How is this production different from the London version?
They were able to create an orchestra pit in London, so the setup was like a normal opera staging. Here, the orchestra is upstage at the back, with the singers downstage. The orchestra is also surrounded by a shell upstage, which can be used to create colors through lighting. Downstage is a huge platform that’s a little raked and leaning into the orchestra pit, and singers make entrances through the orchestra upstage.

This version must make certain stage directions tricky to present—for example, the drunken Stanley throwing the radio out the window.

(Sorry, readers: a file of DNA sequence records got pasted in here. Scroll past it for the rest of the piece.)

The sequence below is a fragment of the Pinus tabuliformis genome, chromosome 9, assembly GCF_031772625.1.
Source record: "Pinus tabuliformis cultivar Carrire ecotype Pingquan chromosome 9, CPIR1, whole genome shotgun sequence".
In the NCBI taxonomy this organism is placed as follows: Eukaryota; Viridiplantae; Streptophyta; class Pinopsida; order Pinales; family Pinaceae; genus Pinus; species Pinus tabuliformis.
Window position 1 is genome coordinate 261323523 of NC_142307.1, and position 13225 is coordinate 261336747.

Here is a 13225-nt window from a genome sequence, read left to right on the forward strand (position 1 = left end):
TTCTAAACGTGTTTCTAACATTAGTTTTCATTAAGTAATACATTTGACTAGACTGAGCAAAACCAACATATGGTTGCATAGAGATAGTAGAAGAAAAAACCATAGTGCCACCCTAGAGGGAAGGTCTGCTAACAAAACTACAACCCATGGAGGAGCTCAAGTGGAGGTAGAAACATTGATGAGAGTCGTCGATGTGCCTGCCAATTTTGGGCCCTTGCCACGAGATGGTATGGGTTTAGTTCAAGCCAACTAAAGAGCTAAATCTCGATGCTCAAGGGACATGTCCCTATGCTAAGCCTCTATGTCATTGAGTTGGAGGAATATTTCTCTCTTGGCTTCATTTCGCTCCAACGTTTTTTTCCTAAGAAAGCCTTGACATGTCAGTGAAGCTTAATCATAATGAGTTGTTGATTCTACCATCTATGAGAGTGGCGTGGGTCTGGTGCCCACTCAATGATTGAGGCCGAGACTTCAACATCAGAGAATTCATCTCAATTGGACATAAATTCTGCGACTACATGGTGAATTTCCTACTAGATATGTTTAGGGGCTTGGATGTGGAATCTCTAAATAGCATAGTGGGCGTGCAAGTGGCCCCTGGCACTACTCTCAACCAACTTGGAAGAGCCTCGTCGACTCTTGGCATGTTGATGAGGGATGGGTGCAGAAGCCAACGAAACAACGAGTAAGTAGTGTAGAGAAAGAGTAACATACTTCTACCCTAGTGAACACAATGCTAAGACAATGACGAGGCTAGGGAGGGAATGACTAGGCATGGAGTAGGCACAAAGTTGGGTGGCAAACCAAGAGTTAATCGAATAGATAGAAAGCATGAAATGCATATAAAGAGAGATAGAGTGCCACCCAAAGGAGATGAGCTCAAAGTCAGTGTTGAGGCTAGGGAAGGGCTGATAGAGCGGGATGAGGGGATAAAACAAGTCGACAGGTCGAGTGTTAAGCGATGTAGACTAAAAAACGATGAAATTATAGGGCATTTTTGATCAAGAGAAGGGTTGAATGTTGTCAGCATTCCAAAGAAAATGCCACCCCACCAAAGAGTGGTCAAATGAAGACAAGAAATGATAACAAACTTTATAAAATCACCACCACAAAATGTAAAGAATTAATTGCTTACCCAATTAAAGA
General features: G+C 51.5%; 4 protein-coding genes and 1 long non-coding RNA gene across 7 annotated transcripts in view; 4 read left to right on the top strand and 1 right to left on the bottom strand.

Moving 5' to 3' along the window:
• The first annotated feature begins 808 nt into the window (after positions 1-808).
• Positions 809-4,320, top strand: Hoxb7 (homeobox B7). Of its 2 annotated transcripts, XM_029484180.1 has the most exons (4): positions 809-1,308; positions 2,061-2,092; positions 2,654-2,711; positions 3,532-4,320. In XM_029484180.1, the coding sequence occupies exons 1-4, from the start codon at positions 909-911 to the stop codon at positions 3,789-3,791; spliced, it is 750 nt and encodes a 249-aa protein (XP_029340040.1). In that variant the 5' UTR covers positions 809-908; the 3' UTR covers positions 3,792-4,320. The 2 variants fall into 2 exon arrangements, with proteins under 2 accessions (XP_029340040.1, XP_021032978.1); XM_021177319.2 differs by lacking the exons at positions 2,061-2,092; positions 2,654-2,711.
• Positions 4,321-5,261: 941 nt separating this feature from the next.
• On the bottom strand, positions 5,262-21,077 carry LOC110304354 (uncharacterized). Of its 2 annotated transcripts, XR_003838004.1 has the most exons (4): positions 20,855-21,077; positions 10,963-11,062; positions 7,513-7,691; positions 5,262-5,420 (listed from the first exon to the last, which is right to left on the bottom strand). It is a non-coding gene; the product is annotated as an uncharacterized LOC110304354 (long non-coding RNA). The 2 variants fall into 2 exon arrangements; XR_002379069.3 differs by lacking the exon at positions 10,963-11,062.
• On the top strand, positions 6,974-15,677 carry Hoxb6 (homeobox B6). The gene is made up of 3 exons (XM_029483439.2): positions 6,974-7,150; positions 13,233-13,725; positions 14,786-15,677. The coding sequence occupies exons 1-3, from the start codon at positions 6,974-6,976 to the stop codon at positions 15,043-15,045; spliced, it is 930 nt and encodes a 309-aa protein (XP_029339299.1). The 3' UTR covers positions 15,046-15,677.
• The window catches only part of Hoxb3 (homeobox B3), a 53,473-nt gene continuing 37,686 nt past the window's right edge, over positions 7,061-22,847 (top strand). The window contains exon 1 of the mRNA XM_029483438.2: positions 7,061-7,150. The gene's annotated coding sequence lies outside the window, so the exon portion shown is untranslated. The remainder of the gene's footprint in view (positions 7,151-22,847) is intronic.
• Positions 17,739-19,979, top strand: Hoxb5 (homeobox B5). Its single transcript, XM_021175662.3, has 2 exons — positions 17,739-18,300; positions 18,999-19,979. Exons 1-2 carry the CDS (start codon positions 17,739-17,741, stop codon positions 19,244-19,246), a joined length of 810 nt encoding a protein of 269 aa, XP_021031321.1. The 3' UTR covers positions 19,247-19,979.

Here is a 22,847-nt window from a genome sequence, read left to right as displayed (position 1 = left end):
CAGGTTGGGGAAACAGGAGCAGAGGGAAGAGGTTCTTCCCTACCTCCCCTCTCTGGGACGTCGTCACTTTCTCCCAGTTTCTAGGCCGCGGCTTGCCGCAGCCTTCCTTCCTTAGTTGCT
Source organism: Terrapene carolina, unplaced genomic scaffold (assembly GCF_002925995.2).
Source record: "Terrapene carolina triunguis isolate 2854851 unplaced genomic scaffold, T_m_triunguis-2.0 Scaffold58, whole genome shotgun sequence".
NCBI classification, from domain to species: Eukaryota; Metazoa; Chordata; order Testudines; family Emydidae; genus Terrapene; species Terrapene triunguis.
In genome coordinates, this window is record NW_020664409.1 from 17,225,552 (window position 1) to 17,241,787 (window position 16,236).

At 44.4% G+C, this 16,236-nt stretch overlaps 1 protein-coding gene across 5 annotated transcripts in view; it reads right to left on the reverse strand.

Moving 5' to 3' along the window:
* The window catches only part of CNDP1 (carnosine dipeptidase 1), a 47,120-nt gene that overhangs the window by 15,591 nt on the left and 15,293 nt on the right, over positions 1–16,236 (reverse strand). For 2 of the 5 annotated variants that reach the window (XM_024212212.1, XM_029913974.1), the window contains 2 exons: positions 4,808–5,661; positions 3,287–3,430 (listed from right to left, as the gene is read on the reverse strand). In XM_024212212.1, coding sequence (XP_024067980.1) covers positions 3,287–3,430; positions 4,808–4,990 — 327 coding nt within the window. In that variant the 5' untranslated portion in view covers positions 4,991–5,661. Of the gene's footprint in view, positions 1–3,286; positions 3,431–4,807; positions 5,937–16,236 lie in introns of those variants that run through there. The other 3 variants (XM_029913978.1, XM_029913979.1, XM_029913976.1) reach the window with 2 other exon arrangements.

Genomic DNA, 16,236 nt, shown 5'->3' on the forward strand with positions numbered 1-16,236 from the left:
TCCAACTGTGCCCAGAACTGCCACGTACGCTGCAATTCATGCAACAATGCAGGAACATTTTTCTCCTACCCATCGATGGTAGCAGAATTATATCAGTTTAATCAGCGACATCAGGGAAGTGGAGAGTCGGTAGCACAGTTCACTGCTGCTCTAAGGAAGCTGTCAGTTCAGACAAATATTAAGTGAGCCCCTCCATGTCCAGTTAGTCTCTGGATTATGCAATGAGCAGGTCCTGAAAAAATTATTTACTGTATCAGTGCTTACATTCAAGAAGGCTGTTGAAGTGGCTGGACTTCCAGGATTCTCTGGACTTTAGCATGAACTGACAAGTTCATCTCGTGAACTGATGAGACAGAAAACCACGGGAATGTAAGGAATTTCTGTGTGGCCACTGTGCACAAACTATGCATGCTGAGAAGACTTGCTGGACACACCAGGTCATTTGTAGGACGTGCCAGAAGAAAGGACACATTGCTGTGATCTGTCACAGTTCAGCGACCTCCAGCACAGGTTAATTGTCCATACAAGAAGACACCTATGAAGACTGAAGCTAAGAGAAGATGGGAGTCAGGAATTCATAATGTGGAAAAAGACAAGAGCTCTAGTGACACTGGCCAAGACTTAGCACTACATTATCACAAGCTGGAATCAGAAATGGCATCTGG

It’s very necessary to see the violent side of Stanley. They make radios out of wood that can be smashed, and one of the poker players has a baseball bat, so Stanley takes the bat and smashes the radio with it onstage. That’s stronger than having him throw it out the window.

What other important directorial decisions figure in your staging?
The piece doesn’t have a chorus, but I have a group of seven actors, all of them believable as “Stanley types” with that kind of brutal sensibility, while also giving a sense of New Orleans onstage.

The singer playing the young collector doubles as the ghost of Blanche’s husband who died. He actually appears at the beginning of Act Two, but only in Blanche’s mind. She’s holding his love letters, and he just walks by her. The payoff is that later, in her monologue, the two of them come face to face and she can look him in the eye and say, “I know, I saw, you disgust me,” at which he runs out of the room.